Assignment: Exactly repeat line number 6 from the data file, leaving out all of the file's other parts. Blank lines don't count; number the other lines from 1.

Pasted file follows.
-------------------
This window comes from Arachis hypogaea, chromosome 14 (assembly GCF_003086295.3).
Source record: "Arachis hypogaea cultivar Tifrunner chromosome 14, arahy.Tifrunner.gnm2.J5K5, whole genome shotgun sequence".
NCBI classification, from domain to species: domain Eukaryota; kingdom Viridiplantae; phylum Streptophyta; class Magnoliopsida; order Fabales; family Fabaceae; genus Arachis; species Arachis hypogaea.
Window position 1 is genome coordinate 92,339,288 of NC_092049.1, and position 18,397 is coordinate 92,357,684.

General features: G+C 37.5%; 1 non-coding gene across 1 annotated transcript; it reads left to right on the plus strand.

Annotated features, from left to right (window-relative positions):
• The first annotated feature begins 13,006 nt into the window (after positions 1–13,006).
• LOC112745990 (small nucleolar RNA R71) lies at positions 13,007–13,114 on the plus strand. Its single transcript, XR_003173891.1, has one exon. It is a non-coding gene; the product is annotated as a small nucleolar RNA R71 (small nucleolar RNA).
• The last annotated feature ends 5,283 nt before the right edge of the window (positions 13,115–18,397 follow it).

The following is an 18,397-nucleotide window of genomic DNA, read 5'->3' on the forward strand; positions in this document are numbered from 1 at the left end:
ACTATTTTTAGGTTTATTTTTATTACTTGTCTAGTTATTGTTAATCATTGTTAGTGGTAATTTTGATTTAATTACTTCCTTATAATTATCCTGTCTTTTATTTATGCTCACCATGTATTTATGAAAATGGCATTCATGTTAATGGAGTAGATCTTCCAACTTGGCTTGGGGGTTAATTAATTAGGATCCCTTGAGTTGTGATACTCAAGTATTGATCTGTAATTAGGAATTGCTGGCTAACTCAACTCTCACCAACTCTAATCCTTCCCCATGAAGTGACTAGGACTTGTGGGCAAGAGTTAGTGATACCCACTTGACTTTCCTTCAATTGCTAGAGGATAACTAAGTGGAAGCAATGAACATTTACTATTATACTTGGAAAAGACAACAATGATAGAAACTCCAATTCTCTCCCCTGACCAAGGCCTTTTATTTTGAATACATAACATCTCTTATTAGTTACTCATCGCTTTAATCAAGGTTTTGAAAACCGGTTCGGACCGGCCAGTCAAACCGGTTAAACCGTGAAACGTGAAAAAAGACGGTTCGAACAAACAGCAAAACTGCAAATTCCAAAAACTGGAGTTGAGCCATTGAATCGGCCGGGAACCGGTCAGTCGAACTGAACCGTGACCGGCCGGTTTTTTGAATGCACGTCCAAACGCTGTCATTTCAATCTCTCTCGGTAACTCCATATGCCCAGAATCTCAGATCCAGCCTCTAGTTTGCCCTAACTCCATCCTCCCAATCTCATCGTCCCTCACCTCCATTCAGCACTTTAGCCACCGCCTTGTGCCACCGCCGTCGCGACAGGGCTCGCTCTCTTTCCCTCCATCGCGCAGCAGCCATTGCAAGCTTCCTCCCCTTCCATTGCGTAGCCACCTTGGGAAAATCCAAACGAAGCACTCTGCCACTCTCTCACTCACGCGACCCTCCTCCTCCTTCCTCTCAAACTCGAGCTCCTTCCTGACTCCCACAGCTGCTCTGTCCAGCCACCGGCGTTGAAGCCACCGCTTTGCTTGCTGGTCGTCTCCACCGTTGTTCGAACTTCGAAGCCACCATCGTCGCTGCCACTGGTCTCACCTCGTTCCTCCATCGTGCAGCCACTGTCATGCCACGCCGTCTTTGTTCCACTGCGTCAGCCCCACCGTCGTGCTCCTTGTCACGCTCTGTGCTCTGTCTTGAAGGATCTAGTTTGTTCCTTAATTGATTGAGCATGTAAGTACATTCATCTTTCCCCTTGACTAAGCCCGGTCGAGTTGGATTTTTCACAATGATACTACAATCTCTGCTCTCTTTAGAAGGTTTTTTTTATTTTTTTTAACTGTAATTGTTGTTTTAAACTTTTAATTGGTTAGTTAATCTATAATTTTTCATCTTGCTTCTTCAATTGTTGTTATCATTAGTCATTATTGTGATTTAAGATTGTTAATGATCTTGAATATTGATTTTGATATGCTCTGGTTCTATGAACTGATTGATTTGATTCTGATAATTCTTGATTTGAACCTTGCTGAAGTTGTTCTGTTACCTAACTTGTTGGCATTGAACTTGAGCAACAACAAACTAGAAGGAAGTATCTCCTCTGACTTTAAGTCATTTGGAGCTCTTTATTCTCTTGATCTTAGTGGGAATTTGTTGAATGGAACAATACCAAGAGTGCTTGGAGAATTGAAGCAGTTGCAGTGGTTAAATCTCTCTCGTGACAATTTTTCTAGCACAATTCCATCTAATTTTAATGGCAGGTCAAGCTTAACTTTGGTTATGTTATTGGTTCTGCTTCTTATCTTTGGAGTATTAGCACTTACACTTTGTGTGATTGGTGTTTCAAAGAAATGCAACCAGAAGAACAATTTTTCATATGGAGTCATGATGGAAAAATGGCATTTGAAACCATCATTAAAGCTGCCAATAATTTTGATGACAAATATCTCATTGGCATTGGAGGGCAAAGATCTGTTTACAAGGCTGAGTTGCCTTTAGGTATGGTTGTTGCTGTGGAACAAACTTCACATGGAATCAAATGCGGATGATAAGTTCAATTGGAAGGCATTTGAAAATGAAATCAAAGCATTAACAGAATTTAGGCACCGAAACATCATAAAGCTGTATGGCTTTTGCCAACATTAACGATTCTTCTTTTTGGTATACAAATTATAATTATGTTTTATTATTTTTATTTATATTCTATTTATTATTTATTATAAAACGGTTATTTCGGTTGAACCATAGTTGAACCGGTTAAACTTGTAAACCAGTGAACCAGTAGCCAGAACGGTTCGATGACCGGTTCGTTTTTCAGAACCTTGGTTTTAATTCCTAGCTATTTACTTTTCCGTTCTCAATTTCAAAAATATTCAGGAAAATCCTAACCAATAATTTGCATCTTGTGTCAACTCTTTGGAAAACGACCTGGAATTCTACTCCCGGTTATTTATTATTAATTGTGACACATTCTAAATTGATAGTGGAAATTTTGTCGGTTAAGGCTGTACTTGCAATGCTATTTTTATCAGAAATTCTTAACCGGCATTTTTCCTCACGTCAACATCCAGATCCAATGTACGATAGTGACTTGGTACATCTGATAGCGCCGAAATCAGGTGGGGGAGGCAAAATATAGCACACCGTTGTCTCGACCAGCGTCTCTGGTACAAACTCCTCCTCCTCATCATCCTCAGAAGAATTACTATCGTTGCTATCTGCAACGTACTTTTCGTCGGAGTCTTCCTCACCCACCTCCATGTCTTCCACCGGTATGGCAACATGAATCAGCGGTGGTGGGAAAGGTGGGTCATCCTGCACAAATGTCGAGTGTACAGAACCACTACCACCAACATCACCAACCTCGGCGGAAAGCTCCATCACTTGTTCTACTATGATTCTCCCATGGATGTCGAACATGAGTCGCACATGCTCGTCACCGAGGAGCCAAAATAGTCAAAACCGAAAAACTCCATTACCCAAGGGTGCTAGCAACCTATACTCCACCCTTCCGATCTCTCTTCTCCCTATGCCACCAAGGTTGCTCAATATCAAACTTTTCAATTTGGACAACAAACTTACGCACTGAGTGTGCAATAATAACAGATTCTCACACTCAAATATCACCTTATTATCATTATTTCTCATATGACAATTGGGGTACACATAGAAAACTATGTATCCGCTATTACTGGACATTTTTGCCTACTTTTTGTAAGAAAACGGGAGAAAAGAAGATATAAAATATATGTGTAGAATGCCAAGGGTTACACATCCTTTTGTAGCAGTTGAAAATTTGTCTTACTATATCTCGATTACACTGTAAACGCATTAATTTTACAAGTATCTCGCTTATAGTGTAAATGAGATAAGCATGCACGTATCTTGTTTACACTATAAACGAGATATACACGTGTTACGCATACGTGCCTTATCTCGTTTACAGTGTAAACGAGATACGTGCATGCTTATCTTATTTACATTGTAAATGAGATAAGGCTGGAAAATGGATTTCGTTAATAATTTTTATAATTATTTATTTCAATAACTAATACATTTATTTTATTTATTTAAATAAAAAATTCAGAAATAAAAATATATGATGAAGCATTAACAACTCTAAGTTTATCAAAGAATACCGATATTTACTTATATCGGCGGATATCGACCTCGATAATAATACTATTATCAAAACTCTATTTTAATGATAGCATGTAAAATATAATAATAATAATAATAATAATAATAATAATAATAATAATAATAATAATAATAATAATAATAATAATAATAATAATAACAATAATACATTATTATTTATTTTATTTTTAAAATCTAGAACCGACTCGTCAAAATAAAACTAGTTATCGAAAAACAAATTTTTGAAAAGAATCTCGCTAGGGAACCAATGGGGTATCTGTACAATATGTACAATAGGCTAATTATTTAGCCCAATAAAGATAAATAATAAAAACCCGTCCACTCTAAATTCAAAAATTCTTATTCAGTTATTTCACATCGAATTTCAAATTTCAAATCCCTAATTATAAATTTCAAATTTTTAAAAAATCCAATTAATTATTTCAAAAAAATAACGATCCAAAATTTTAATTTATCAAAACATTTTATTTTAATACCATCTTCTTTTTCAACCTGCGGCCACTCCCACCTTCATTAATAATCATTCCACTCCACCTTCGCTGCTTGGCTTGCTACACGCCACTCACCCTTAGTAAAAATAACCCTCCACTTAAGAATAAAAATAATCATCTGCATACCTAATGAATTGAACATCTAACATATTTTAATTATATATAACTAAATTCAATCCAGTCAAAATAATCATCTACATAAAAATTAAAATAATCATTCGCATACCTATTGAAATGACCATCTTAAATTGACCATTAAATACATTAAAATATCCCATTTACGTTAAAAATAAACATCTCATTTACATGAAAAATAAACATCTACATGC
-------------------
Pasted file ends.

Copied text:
Annotated features, from left to right (window-relative positions):